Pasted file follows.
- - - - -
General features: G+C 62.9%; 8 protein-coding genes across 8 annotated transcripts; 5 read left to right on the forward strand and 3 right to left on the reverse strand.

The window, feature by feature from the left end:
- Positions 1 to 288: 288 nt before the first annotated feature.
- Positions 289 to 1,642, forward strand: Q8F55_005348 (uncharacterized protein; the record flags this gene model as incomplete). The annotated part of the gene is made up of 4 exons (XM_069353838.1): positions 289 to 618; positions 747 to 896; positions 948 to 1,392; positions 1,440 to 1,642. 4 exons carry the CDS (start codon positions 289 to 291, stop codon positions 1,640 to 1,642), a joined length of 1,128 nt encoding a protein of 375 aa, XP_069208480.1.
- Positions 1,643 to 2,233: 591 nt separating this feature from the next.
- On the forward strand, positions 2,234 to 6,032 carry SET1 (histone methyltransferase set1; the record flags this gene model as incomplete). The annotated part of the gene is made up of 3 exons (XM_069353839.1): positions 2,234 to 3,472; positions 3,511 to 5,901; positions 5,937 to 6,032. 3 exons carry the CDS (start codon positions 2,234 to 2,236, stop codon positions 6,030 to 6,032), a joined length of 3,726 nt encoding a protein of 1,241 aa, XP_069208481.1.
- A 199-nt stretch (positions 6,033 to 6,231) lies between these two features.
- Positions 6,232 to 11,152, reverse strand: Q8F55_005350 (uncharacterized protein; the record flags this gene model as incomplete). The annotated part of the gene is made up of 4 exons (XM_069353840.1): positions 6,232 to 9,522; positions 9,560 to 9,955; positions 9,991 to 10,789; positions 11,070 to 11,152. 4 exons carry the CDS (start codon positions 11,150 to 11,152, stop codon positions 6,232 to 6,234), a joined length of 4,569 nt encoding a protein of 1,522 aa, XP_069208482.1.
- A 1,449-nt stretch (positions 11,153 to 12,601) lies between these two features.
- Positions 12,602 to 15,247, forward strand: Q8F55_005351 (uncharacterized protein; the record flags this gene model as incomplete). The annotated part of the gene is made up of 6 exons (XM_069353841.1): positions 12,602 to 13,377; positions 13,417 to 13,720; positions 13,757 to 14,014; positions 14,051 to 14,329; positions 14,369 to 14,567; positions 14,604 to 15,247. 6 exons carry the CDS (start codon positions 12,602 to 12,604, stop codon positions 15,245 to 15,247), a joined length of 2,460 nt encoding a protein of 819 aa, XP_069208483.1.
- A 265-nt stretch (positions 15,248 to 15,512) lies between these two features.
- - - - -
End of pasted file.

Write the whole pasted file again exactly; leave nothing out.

General features: G+C 62.9%; 8 protein-coding genes across 8 annotated transcripts; 5 read left to right on the forward strand and 3 right to left on the reverse strand.

The window, feature by feature from the left end:
- Positions 1 to 288: 288 nt before the first annotated feature.
- Positions 289 to 1,642, forward strand: Q8F55_005348 (uncharacterized protein; the record flags this gene model as incomplete). The annotated part of the gene is made up of 4 exons (XM_069353838.1): positions 289 to 618; positions 747 to 896; positions 948 to 1,392; positions 1,440 to 1,642. 4 exons carry the CDS (start codon positions 289 to 291, stop codon positions 1,640 to 1,642), a joined length of 1,128 nt encoding a protein of 375 aa, XP_069208480.1.
- Positions 1,643 to 2,233: 591 nt separating this feature from the next.
- On the forward strand, positions 2,234 to 6,032 carry SET1 (histone methyltransferase set1; the record flags this gene model as incomplete). The annotated part of the gene is made up of 3 exons (XM_069353839.1): positions 2,234 to 3,472; positions 3,511 to 5,901; positions 5,937 to 6,032. 3 exons carry the CDS (start codon positions 2,234 to 2,236, stop codon positions 6,030 to 6,032), a joined length of 3,726 nt encoding a protein of 1,241 aa, XP_069208481.1.
- A 199-nt stretch (positions 6,033 to 6,231) lies between these two features.
- Positions 6,232 to 11,152, reverse strand: Q8F55_005350 (uncharacterized protein; the record flags this gene model as incomplete). The annotated part of the gene is made up of 4 exons (XM_069353840.1): positions 6,232 to 9,522; positions 9,560 to 9,955; positions 9,991 to 10,789; positions 11,070 to 11,152. 4 exons carry the CDS (start codon positions 11,150 to 11,152, stop codon positions 6,232 to 6,234), a joined length of 4,569 nt encoding a protein of 1,522 aa, XP_069208482.1.
- A 1,449-nt stretch (positions 11,153 to 12,601) lies between these two features.
- Positions 12,602 to 15,247, forward strand: Q8F55_005351 (uncharacterized protein; the record flags this gene model as incomplete). The annotated part of the gene is made up of 6 exons (XM_069353841.1): positions 12,602 to 13,377; positions 13,417 to 13,720; positions 13,757 to 14,014; positions 14,051 to 14,329; positions 14,369 to 14,567; positions 14,604 to 15,247. 6 exons carry the CDS (start codon positions 12,602 to 12,604, stop codon positions 15,245 to 15,247), a joined length of 2,460 nt encoding a protein of 819 aa, XP_069208483.1.
- A 265-nt stretch (positions 15,248 to 15,512) lies between these two features.